The Virtual Rockstar Project

February 21, 2003 -- Handy Work

The results of this work can be found here.


July 10, 2002 -- Plucking the Yew

I've put together a system that reads in guitar tablature and uses the fingering information to move end-effectors attached to a constrained IK model of a hand. This gives fairly bad results and motivates the rest of this research.

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July 3, 2002 -- Quick! Call the Opponens Pollicis

Research is progressing along. We decided to concentrate on creating a muscle based model for the hand. This model should be anatomically based and should be applicable to general hand animation (i.e. not restricted to our guitar model). To that end I've compiled a useful map of the muscles affecting the motion of the human hand. It can be found here.


May 22, 2002 -- School's In For The Summer

Well, classes are over and course projects are all but out of the way. So it's time to get back to research full time. We have a tentative research schedule.

End of June: Have a system up and going where we can animate finger joints based on musical input.

End of September: Have a fairly realistic heuristic model for fingers moving across a guitar fret board based on musical input.

End of Decemeber: Have a written up Master's thesis.

Long term and possible Ph.D. goals: Set up a video capturing system of real guitar players and gather a large data set of finger joint angles. This data can be acquired from video by having a proper setup and using some vision techniques. Then, use the data and machine learning techniques to train the system to play guitar. The final result should be very realistic looking motion.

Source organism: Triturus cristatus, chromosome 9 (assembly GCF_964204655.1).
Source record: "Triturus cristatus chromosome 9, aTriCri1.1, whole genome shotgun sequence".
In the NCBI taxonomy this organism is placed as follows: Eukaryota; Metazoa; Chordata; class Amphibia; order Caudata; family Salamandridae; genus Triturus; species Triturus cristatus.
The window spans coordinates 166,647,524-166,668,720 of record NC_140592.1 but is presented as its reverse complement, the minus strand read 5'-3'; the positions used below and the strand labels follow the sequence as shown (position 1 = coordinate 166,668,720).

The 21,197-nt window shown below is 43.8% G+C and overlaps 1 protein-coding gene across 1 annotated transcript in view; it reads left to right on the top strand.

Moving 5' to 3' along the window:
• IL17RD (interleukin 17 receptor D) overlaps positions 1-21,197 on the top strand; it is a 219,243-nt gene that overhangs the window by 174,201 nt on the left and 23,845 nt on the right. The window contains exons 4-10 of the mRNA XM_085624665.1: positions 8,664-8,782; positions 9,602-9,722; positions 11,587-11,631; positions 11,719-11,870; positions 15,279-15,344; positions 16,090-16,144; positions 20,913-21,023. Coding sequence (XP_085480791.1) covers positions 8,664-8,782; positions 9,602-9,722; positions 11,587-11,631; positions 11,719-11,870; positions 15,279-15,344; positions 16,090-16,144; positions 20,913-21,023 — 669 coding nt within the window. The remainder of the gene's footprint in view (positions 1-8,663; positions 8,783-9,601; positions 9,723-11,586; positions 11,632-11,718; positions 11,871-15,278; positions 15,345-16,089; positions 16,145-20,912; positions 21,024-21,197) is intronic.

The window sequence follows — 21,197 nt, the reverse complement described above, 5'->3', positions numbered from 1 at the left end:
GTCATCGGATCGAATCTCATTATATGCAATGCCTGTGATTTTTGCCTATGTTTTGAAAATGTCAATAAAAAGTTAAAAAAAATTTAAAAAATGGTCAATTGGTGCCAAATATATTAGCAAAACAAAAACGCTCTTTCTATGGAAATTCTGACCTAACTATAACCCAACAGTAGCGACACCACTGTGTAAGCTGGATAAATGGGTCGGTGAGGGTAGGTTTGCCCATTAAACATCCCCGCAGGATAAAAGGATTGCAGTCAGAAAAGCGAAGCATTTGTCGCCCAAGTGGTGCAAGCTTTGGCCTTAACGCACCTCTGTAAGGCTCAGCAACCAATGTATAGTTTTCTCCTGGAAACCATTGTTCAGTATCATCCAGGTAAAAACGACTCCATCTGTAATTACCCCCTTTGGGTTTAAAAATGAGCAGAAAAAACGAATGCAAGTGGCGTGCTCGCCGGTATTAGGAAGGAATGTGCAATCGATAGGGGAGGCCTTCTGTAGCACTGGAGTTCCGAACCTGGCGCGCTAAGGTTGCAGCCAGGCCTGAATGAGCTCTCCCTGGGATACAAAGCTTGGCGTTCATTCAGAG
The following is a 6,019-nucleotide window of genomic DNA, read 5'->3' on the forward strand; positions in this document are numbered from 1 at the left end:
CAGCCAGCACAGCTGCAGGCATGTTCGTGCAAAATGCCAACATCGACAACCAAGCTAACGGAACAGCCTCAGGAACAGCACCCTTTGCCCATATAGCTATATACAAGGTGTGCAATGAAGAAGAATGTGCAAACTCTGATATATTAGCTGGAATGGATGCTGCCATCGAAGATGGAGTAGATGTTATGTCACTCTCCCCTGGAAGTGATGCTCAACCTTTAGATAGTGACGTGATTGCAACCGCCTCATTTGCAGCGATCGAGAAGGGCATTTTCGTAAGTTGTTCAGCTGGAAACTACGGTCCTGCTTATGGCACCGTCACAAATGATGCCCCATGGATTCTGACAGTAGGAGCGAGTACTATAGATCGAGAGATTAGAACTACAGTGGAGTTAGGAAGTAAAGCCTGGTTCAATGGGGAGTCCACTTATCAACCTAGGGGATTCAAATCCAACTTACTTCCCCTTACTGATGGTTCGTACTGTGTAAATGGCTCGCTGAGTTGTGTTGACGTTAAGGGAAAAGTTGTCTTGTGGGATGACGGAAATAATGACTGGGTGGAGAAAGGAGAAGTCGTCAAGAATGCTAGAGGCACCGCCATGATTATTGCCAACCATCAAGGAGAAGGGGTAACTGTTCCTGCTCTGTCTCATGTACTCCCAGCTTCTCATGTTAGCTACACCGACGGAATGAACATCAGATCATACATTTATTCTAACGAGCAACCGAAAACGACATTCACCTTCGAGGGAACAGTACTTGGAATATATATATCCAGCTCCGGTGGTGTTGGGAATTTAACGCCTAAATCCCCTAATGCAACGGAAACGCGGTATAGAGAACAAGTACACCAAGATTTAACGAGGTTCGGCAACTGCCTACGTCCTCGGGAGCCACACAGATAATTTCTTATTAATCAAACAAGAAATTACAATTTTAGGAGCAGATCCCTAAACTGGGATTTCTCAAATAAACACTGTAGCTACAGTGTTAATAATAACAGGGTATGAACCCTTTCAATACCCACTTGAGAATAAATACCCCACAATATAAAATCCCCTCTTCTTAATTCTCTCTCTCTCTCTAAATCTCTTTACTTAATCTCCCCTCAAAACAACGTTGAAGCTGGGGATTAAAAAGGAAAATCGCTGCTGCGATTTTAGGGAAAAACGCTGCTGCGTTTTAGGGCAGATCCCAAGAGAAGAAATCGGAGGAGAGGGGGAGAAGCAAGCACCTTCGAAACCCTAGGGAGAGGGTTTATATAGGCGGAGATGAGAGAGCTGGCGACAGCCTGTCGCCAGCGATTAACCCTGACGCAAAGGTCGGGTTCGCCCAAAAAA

January 31, 2002 -- Good Morning, It's Winter

We met with two extermely nice ladies today from the Anatomy department at the university, and they kindly took the time to explain how a real human hand works. Much to my dismay, we were greeted with rubber gloves and told to "follow me". We were assured that all the cadavres are donated specifically to the University of Toronto with the full consent of their now departed owners. That, I'm sure, was meant to assuage whatever moral objection we may have had. I ashamedly admit that moral objections were not, alone, the cause of my trepidation.

Nonetheless, we were presented with three upper-limbs that were previously attached to someone. Our kind instructors went on to explain how the human hand functions, switching back and forth between the limbs that most adequately demonstrated the layer of discussion.

I was surprised to learn that there is actually very little known about the movement of the hands other than what is affected by the muscles. For example, there are flat, ribbon-shaped tendons called aponeuroses that certainly affect the constraints of motion of the hand, but of which little is known (at least from the stand-point of motion-constraints.)